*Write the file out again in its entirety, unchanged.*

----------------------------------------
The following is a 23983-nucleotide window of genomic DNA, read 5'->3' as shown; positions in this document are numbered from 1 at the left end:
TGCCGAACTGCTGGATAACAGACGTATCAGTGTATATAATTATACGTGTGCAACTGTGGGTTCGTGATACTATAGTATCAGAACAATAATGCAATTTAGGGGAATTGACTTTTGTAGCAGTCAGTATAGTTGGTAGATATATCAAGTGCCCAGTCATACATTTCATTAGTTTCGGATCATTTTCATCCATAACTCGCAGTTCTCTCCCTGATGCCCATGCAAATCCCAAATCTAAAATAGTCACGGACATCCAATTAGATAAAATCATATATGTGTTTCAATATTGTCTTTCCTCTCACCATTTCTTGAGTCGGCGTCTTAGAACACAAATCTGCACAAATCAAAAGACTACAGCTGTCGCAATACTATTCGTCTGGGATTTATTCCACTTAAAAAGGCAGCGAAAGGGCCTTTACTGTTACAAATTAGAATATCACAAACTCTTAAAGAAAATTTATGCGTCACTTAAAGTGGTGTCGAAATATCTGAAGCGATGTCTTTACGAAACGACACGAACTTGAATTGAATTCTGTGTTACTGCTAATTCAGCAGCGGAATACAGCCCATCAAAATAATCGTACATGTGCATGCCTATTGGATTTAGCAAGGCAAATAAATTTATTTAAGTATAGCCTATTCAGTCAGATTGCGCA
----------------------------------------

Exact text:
The following is a 23983-nucleotide window of genomic DNA, read 5'->3' as shown; positions in this document are numbered from 1 at the left end:
TGCCGAACTGCTGGATAACAGACGTATCAGTGTATATAATTATACGTGTGCAACTGTGGGTTCGTGATACTATAGTATCAGAACAATAATGCAATTTAGGGGAATTGACTTTTGTAGCAGTCAGTATAGTTGGTAGATATATCAAGTGCCCAGTCATACATTTCATTAGTTTCGGATCATTTTCATCCATAACTCGCAGTTCTCTCCCTGATGCCCATGCAAATCCCAAATCTAAAATAGTCACGGACATCCAATTAGATAAAATCATATATGTGTTTCAATATTGTCTTTCCTCTCACCATTTCTTGAGTCGGCGTCTTAGAACACAAATCTGCACAAATCAAAAGACTACAGCTGTCGCAATACTATTCGTCTGGGATTTATTCCACTTAAAAAGGCAGCGAAAGGGCCTTTACTGTTACAAATTAGAATATCACAAACTCTTAAAGAAAATTTATGCGTCACTTAAAGTGGTGTCGAAATATCTGAAGCGATGTCTTTACGAAACGACACGAACTTGAATTGAATTCTGTGTTACTGCTAATTCAGCAGCGGAATACAGCCCATCAAAATAATCGTACATGTGCATGCCTATTGGATTTAGCAAGGCAAATAAATTTATTTAAGTATAGCCTATTCAGTCAGATTGCGCA